Eleventh Circuit Hamstrings Health Care

Last week, a three-judge panel of the Eleventh Circuit Court of Appeals ruled unconstitutional the provision in the Patient Protection and Affordable Care Act requiring Americans to buy health insurance or face penalties.

The ruling, handed down in Atlanta, marks the second of at least three appellate reviews the so-called “individual mandate” will face. In June, the individual mandate was found constitutional by the Sixth Circuit Court of Appeals in Cincinnati, and the Fourth Circuit is expected to rule shortly in Richmond, Va.
Judges Joel Dubina and Frank Hull wrote that the federal government lacks the authority to compel lifetime purchase of insurance: “The power that Congress has wielded via the Commerce Clause for the life of this country remains undiminished. Congress may regulate commercial actors. It may forbid certain commercial activity. It may enact hundreds of new laws and federally-funded programs, as it has elected to do in this massive 975-page Act,” they wrote. “But what Congress cannot do under the Commerce Clause is mandate that individuals enter into contracts with private insurance companies for the purchase of an expensive product from the time they are born until the time they die.”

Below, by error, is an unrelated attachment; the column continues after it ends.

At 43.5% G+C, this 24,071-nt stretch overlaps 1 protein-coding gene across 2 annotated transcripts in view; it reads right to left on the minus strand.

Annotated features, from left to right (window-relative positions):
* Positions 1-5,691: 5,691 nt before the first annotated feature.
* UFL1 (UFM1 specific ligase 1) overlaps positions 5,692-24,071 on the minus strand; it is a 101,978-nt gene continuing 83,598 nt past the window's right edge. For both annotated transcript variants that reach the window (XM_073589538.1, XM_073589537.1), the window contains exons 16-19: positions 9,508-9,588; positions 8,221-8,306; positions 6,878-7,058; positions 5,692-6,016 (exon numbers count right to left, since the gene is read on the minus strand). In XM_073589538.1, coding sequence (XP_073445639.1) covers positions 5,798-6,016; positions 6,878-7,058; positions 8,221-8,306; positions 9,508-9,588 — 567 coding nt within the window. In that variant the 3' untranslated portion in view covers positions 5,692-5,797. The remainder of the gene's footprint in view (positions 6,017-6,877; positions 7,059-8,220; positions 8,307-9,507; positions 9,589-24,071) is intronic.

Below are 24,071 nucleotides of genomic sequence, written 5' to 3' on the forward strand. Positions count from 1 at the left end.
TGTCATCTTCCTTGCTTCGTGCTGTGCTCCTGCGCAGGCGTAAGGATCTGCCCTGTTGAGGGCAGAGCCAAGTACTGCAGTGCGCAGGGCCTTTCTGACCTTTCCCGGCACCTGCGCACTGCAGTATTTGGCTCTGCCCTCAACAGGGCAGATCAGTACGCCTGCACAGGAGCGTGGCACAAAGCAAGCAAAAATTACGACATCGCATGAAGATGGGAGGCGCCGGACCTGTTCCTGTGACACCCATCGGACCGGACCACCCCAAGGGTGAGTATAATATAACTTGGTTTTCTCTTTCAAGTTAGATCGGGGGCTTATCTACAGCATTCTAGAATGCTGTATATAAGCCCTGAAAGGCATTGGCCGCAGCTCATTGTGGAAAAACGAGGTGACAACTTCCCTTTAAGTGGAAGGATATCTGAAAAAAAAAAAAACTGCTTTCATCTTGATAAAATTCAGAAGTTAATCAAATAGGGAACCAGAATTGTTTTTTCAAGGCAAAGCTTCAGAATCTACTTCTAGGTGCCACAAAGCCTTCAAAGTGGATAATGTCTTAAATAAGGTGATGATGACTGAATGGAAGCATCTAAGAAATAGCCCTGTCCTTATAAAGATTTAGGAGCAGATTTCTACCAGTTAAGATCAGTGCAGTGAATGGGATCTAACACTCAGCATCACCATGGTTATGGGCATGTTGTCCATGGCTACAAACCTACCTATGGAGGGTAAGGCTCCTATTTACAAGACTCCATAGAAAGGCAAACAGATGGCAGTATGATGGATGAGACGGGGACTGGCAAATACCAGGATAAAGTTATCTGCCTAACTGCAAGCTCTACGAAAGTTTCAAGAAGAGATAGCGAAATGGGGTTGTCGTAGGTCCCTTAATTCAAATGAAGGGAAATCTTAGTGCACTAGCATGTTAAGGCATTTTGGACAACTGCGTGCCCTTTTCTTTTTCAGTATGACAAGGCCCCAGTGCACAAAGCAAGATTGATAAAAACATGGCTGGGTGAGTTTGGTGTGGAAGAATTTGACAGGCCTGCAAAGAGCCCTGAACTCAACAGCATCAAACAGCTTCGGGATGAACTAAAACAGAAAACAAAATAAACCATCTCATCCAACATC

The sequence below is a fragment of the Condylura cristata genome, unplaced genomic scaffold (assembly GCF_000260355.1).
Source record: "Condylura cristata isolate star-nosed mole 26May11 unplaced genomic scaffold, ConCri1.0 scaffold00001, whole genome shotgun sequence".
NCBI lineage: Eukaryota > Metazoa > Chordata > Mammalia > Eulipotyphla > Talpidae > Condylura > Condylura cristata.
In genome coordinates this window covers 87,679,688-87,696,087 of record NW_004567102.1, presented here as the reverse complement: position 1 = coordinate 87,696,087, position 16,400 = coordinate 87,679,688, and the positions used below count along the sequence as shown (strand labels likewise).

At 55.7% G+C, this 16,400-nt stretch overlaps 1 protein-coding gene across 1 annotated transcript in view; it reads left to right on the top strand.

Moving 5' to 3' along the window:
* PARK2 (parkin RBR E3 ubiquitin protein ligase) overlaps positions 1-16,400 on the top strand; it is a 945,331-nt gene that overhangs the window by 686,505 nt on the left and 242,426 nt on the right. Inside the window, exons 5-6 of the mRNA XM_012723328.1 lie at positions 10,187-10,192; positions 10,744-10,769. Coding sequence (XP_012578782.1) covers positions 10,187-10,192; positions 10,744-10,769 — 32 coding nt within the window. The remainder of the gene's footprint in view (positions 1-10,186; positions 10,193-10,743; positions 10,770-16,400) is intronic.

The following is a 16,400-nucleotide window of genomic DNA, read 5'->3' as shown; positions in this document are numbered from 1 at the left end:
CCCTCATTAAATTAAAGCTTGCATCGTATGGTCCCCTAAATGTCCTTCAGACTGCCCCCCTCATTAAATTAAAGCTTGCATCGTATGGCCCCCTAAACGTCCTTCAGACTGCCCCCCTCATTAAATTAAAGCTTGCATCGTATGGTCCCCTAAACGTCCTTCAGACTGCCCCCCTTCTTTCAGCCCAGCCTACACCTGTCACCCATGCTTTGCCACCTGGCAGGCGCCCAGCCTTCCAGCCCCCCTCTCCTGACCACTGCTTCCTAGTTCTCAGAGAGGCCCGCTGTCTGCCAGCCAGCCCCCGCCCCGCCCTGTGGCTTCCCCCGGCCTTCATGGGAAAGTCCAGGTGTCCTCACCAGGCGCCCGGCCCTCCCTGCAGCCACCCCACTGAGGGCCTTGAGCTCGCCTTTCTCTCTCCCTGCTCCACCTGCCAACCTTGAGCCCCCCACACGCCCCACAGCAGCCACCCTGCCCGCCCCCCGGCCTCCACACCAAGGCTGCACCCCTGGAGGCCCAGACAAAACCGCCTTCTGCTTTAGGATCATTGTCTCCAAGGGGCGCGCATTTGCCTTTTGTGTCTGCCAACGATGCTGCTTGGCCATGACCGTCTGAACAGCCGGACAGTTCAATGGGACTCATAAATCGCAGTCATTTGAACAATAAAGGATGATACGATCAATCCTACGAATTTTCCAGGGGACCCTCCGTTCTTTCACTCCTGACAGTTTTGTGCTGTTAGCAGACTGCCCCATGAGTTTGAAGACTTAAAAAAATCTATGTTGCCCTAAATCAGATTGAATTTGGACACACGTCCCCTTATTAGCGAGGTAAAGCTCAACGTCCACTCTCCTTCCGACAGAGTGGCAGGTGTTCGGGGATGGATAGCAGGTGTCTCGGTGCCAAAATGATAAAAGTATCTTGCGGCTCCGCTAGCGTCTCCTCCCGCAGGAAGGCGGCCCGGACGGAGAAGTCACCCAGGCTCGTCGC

The individual mandate is a cornerstone of President Barack Obama’s signature health care law. Opponents argue that without the mandate, the entire law must fail.

Because two federal circuit courts have decided the issue differently and more may follow suit, the U.S. Supreme Court is widely expected to determine the issue, possibly as soon as its term beginning this October.